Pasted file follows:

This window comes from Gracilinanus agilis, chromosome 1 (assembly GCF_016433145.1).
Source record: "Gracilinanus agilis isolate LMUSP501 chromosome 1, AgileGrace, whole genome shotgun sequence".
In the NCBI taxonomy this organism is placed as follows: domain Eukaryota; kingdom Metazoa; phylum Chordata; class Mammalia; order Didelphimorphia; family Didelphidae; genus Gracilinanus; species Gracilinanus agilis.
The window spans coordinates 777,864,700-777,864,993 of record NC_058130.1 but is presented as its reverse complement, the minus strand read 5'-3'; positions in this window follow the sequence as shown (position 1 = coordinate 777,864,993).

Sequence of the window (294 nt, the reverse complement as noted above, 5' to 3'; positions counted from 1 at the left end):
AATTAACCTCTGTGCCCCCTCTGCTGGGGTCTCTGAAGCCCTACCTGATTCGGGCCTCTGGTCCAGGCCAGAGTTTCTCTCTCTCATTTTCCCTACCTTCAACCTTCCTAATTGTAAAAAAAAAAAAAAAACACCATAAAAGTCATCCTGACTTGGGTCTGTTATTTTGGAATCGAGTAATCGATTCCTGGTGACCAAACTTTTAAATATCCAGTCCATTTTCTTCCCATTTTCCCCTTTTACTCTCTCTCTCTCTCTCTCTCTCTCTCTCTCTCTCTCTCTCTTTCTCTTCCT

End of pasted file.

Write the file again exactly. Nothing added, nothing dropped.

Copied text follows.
This window comes from Gracilinanus agilis, chromosome 1 (assembly GCF_016433145.1).
Source record: "Gracilinanus agilis isolate LMUSP501 chromosome 1, AgileGrace, whole genome shotgun sequence".
In the NCBI taxonomy this organism is placed as follows: domain Eukaryota; kingdom Metazoa; phylum Chordata; class Mammalia; order Didelphimorphia; family Didelphidae; genus Gracilinanus; species Gracilinanus agilis.
The window spans coordinates 777,864,700-777,864,993 of record NC_058130.1 but is presented as its reverse complement, the minus strand read 5'-3'; positions in this window follow the sequence as shown (position 1 = coordinate 777,864,993).

Sequence of the window (294 nt, the reverse complement as noted above, 5' to 3'; positions counted from 1 at the left end):
AATTAACCTCTGTGCCCCCTCTGCTGGGGTCTCTGAAGCCCTACCTGATTCGGGCCTCTGGTCCAGGCCAGAGTTTCTCTCTCTCATTTTCCCTACCTTCAACCTTCCTAATTGTAAAAAAAAAAAAAAAACACCATAAAAGTCATCCTGACTTGGGTCTGTTATTTTGGAATCGAGTAATCGATTCCTGGTGACCAAACTTTTAAATATCCAGTCCATTTTCTTCCCATTTTCCCCTTTTACTCTCTCTCTCTCTCTCTCTCTCTCTCTCTCTCTCTCTCTCTTTCTCTTCCT